Yuji Nakamura of Japan was taking pictures of the sky last Sunday night (April 30), when he recorded a remarkable stellar explosion 12,685 light years away in the constellation Perseus. It turned out to be a brand new nova. That night and the following night, the star was easily visible in binoculars. By last night it had faded a bit but remains easy to see in a small 3-inch telescope. Turns out the star, V392 Persei, was already known to astronomers as a dwarf nova. The star rarely gets brighter than magnitude 15, but that night it shot up to 6, the naked eye limit!
Despite the name, a dwarf nova isn’t a smaller star but instead a smaller explosion. All novae, whether dwarf or normal, involve two stars, the reason the sun can never “go nova.” One of the stars is a super-dense, Earth-sized white dwarf that closely orbits a normal star like our sun. The strong gravity of the dwarf siphons gas from its companion into a hot, spinning disk called an accretion disk. Changes in the flow and temperature of the gas into the disk cause it to overheat and flare. Back on Earth, we see these flares as a rapid brightening of the star system. What normally looks like a faint star can swell overnight to more than 100 times its original brightness.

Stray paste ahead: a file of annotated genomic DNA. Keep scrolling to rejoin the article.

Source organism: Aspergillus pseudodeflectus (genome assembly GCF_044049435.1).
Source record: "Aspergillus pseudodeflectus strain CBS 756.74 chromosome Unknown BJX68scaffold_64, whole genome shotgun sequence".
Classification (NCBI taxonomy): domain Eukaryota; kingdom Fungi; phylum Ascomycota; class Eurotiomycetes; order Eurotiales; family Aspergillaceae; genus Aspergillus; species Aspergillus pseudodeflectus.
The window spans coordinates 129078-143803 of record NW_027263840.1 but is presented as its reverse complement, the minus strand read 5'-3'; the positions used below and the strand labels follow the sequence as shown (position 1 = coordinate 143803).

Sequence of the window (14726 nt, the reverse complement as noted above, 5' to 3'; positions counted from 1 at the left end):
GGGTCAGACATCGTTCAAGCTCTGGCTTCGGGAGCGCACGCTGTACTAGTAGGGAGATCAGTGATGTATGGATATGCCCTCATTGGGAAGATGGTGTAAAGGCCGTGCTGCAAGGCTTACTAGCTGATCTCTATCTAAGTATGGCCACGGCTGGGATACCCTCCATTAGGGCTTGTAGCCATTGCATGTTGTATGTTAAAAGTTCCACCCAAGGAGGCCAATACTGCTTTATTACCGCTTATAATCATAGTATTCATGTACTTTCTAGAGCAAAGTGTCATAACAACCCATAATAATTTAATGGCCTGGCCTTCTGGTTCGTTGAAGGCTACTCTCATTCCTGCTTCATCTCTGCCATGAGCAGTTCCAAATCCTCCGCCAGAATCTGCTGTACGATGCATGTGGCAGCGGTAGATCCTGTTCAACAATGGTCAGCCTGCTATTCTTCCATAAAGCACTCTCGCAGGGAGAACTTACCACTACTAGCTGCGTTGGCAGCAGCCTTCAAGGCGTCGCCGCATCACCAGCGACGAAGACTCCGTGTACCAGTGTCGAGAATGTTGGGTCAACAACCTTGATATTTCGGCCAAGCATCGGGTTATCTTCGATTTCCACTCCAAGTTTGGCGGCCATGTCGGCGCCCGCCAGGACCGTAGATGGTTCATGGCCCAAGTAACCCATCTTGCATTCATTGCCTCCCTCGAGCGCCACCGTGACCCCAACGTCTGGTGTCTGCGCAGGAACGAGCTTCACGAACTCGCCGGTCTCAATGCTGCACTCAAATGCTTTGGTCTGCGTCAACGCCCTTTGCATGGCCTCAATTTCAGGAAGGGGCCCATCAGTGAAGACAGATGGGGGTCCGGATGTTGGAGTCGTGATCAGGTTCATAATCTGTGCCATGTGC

That’s how dwarf novae work. One of the easiest for small scopes is SS Cygni in Cygnus the Swan, a.k.a. Northern Cross. In a nova, we once again have two stars, a white dwarf and a normal sun, but this time, gas in the disk gets funneled down to the surface of the dwarf. Crunched by the intense pressure and cooked at over 180,000°F, it detonates like a gargantuan thermonuclear bomb, boosting the brilliance of the original star by at least several thousand times. Instead of a faint point of light at the limit of vision, we see a bright star.
That’s the nova. It’s still appears exactly like a star. Months or years later, larger telescopes might be able to spy a faint shell of debris illuminated by the host suns. In most novae, the stars remain intact and can experience repeat blasts in the distant future. What makes V392 Persei incredibly rare is that it’s just one of two dwarf novae ever seen to transition to a nova. (The other, V1213 Centauri, never became prominent.)
Whenever surprises like this happen, I can’t wait to get a look. The sky cleared last night, and I saw the nova at magnitude 8.3, still bright enough to be faintly visible in binoculars. No one know if V392 Per will fade back, hit a standstill or climb back up again. That’s why you may want to have a look yourself the next clear night. The maps included with this blog will help get you there.
Start at Epsilon (ε) Aurigae, the star directly below Capella in the map at the top of the blog. Then use the AAVSO chart (left) to star-hop northwest past a small pair of stars to the nova. There’s a magnitude 9.3 star close to and almost due east of the nova that makes a handy comparison star to gauge the nova’s changing brightness in the coming nights.
To make more maps and keep up the nova’s ups and down, check out the AAVSO website.